- “Lush Life” and “Freddie” from AJP3 (link)
- Selkye:”Slow Day” from BCR (link)
- Mahler 2/1 from Channel Classics (link)
- Mahler 1/4 from DLN (link)
- Iyer:”Human Nature” from DLN (link)
- Recording from the live session
As to the results of the listening tests, I’ll leave the details to JVS and his report on Audiostream.com. I will say that the most prominent trend was once again sound quality mirroring price. But opinions varied, especially in the second session.
Also, late in the day and at a member’s request, we conducted a brief single-blind listening test. The setup was simple: two 30-sec level-matched excerpts were played on the MPD-5, one hires PCM and one DSD. Pick the DSD track. Consensus a priori was that this task was “easy” and a “waste of time.” The test results suggested otherwise.
Many thanks to Cookie Marenco, Patrick and the Blue Coast team, and Jason McGuire (master of Flamenco guitar). Great job in making this happen.
This is one place where a new generation of audiophiles are hanging out.
You may have heard of it. The site is reddit.com.
Headphones and vinyl define the new frontier. If pressed to name a third, I’d be hard pressed between Sonos and desktop DACs.
Get with it. join in. Be hip. Chat with Steve Mejias tomorrow.
Researchers at Rockefeller University in New York recently empirically tested the accuracy of the so-called “Fourier Uncertainty Principle (FUP).” In a nutshell, human hearing is much better than the FUP predicts.
Such news indirectly bolsters the subjectivist arguments that careful listeners can discern sonic elements that are opaque to engineering testing.
But we already knew this, right?
The video below will help prepare you for what might be the next wave in high-end digital. It will also serve as a great intro for our next session at Blue Coast Records.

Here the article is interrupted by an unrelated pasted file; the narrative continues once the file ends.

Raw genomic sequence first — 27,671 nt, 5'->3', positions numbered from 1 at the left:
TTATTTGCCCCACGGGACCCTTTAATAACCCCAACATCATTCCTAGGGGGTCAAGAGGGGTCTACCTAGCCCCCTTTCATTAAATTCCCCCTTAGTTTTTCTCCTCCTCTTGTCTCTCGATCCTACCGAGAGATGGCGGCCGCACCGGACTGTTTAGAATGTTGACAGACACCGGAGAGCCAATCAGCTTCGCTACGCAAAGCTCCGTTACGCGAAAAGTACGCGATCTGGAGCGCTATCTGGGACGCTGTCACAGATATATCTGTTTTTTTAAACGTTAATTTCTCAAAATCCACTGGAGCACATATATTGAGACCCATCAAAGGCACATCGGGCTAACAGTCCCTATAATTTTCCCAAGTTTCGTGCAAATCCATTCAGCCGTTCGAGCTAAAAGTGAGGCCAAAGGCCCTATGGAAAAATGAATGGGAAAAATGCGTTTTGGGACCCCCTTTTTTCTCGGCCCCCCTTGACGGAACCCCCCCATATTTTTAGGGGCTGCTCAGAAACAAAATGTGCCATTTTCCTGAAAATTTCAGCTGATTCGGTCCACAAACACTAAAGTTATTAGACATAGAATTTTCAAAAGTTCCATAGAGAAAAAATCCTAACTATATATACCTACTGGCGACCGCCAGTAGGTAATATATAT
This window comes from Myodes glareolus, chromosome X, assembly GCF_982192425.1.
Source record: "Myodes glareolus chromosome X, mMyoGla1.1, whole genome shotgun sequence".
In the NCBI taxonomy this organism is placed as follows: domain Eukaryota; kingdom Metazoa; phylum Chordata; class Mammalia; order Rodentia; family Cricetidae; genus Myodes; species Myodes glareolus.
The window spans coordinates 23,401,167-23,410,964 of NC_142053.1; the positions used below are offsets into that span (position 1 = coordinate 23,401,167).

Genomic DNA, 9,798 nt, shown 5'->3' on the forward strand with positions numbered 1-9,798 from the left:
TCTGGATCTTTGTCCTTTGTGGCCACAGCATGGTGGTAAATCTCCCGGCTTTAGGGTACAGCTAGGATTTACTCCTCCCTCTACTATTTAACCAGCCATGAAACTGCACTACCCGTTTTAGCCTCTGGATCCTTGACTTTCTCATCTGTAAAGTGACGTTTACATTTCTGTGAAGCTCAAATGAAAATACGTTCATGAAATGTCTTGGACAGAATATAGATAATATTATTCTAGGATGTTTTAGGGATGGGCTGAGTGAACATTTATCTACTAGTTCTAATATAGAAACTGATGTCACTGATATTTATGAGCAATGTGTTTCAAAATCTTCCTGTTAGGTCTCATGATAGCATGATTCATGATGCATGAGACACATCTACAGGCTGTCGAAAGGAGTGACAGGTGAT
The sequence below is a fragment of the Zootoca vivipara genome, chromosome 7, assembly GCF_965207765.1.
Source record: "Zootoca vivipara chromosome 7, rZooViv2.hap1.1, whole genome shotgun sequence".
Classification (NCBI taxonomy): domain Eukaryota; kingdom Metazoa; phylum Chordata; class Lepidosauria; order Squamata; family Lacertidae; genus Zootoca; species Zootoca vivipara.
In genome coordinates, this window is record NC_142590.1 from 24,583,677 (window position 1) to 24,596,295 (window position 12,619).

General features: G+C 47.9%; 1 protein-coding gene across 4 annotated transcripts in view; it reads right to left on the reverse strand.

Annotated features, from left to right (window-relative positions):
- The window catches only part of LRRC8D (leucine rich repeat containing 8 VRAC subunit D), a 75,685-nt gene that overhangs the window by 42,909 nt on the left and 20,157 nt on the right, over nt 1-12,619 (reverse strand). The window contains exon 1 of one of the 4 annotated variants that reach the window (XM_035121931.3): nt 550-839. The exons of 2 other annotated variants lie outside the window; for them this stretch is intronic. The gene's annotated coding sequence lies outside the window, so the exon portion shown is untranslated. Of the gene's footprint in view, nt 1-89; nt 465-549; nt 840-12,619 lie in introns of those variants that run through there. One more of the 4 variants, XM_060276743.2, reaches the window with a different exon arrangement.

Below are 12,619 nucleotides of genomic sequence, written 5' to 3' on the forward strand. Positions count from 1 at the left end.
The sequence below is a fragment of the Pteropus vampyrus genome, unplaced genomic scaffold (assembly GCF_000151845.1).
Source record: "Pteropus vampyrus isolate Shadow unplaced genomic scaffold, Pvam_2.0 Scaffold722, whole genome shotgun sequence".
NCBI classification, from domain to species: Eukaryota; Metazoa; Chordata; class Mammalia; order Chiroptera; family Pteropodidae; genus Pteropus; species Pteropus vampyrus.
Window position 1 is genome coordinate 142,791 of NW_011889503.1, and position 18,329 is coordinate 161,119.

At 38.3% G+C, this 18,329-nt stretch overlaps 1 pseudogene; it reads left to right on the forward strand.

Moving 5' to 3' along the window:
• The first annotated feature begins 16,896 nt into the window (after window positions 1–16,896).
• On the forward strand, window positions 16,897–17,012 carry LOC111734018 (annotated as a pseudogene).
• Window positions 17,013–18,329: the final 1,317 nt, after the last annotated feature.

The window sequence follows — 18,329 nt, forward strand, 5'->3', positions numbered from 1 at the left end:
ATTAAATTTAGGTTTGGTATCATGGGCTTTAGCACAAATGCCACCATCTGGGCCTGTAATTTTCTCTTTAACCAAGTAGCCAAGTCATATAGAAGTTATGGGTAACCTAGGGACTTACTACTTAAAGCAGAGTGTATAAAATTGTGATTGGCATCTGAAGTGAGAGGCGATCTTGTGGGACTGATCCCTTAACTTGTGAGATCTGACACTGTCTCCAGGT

(There’s a lot of good info to be had from the various RMAF videos.)
To see more of the like, just view this page, and refresh the page as desired.
Last Saturday, about 40 BAAS members converged on Jason’s house in Oakland for another DAC shootout. (The then-new Berkeley Alpha DAC was the star of the last such event.)
- Audioquest Dragonfly ($250) (link)
- iFi iDAC ($300) with iUSB ($200) power supply (link , designed by AMR)
- Schiit Bifrost ($450 with USB) (link)
- Halide DAC HD ($495) (link)
- USB has emerged as a mature, great-sounding standard
- There are some seriously-good fidelity to be had in the $250-500 price bracket; and
- The Halide DAC deserves its Class A Stereophile rating. It is special
Given this last point, many members were delighted to hear that Jason has secured a BAAS “Group Buy” discount on the Halide.
Check out this thread on What’s Best’s audio forum. You’ll find the video by MA Recordings and the Pac NW Audio Society – featuring our own John Stone!
You’ll also discover a bunch of free high-resolution downloads, some in DSD. Todd G, like Cookie M, is sold on DSD.
The WB forum is one of the best IMO. Several BAAS members participate….